Deebz wrote:I would take more of a hands-off approach here... You already know there is natural scrape activity occurring, why not just wait and see which ones the deer use on their own, then set up close to those?
That way you don't have to worry about leaving too much of your human scent around, and you take the guessing game out of which ones the deer are using.
^I'd play it the same way.
There is such a thing as a licking branch, which is like a community sign post that deer will mark as they pass through the area. I've seen bucks, does, and even fawns address a licking branch. Often, there will be scrapes made under those branches when the rut gets cranked up. If you have a a scrape or scrapes that occur in the same area year after year, they may be related to a licking branch. I hunted an area that overlooked a section of old logging road and kept noticing that there'd be a scrape in the same exact spot year after year, yet there appeared to be no particular reason it was there in the first place. I hung a stand downwind nearby where I could observe it. Even in early bow season, the deer would almost take turns hitting that branch as they passed through. I hunted it a few times during early season and took a big doe in mid-September, but left it alone until almost the end of archery season. I ended up tagging one of the best bucks I ever shot with a bow who was working the scrape under that branch.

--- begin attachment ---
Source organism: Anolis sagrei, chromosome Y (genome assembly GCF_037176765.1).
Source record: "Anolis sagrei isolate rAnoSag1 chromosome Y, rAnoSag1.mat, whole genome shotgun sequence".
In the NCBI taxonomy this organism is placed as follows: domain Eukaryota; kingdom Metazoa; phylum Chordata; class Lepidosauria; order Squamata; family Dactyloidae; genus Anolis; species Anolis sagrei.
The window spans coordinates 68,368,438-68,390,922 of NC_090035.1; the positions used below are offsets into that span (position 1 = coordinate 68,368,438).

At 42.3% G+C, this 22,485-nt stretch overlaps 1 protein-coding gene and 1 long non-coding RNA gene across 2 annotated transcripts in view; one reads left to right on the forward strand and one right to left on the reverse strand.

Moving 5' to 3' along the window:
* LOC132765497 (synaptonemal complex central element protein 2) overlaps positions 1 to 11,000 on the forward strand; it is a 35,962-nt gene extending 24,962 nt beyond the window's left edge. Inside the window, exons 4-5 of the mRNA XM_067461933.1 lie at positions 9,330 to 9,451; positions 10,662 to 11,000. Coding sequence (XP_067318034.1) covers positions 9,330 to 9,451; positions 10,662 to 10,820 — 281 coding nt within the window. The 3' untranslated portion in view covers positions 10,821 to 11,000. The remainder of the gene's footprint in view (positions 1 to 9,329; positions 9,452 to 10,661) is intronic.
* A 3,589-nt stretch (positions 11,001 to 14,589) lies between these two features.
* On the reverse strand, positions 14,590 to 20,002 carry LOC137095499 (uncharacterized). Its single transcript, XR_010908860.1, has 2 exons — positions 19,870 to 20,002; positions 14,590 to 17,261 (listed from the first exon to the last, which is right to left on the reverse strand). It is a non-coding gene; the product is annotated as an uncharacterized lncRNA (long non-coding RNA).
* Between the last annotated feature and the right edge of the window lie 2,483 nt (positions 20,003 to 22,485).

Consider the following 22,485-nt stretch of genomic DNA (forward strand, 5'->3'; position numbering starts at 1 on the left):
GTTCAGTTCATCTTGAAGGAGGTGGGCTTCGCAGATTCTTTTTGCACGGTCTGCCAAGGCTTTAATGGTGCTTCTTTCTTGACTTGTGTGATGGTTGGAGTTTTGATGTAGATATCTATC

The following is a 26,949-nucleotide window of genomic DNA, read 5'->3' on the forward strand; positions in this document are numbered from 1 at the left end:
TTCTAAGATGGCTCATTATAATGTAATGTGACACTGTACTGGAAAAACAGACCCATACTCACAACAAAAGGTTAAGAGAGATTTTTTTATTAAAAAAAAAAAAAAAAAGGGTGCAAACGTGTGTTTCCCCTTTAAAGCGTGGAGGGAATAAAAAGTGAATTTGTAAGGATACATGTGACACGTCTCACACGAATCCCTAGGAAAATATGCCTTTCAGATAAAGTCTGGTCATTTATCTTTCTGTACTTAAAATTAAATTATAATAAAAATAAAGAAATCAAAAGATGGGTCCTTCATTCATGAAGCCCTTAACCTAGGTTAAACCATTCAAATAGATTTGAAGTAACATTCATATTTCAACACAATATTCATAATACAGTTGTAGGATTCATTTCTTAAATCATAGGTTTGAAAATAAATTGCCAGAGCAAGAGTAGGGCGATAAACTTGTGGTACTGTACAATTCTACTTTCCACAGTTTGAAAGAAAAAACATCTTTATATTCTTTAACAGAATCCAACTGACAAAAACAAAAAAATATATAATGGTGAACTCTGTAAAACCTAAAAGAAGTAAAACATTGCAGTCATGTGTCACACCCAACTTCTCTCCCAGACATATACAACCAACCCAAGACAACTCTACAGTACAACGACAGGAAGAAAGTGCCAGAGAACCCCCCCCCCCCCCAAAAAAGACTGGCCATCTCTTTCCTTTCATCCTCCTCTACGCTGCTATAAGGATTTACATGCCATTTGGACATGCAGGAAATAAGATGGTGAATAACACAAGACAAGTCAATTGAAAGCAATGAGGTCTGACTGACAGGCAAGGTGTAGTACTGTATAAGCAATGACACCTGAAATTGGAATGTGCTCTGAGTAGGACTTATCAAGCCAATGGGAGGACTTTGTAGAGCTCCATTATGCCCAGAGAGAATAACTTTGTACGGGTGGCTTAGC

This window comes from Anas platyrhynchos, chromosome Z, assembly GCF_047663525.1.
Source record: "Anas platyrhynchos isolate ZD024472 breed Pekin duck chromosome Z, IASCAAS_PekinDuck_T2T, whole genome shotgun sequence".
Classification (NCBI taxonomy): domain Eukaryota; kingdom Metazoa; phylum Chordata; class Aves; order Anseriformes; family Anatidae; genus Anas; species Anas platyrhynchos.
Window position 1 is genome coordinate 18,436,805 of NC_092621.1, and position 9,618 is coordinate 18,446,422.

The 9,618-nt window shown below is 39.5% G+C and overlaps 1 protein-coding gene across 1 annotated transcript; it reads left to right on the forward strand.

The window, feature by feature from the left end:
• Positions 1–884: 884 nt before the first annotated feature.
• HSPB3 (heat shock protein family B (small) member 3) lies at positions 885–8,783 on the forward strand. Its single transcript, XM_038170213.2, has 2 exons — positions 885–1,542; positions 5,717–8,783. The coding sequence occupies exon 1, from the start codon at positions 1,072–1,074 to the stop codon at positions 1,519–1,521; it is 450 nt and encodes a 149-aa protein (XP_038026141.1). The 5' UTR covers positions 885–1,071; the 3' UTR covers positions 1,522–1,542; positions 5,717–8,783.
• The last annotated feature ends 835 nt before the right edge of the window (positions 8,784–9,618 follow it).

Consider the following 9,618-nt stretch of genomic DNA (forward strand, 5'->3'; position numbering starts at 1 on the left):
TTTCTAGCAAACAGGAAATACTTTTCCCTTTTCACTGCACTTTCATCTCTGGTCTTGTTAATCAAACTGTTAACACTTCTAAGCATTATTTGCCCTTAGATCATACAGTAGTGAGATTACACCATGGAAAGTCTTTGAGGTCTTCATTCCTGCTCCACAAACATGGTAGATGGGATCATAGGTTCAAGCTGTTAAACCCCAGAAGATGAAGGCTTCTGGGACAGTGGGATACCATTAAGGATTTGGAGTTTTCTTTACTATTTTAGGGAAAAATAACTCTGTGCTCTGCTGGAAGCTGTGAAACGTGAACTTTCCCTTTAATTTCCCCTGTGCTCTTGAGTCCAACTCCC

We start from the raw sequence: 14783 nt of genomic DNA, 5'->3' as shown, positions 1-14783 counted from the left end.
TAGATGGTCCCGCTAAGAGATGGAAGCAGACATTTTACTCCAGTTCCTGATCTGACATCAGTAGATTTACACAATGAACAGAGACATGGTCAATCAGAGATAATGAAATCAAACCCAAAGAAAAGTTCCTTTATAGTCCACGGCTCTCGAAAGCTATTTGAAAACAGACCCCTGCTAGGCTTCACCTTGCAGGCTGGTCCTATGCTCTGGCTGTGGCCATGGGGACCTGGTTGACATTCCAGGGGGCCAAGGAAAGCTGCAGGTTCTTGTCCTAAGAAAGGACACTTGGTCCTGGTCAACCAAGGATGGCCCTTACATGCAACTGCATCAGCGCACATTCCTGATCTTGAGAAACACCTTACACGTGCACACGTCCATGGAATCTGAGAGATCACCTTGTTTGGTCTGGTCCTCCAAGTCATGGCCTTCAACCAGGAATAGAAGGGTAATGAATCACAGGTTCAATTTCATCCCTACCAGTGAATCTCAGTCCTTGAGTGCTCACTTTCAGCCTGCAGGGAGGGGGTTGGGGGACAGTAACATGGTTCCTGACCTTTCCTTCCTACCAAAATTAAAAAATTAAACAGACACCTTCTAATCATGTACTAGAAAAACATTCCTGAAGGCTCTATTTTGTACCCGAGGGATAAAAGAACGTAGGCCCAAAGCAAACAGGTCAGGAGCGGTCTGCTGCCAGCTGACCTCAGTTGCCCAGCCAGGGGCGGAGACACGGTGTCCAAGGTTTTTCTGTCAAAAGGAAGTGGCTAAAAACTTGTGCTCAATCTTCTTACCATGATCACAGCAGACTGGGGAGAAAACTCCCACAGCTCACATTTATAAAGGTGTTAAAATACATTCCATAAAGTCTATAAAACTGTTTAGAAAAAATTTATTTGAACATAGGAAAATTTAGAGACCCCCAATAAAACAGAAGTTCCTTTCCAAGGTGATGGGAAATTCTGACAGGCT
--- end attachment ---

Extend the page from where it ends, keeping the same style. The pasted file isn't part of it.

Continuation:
Right now at my house, where I feed, but don't hunt the deer, they are working a limb that I guarantee will be come a scrape during the rut. It is used exactly the same as the first one I saw & hunted over 30 years ago, where most deer mark it as they pass through the area. It's not exactly like a dog marking a fire hydrant, but it has to be similar.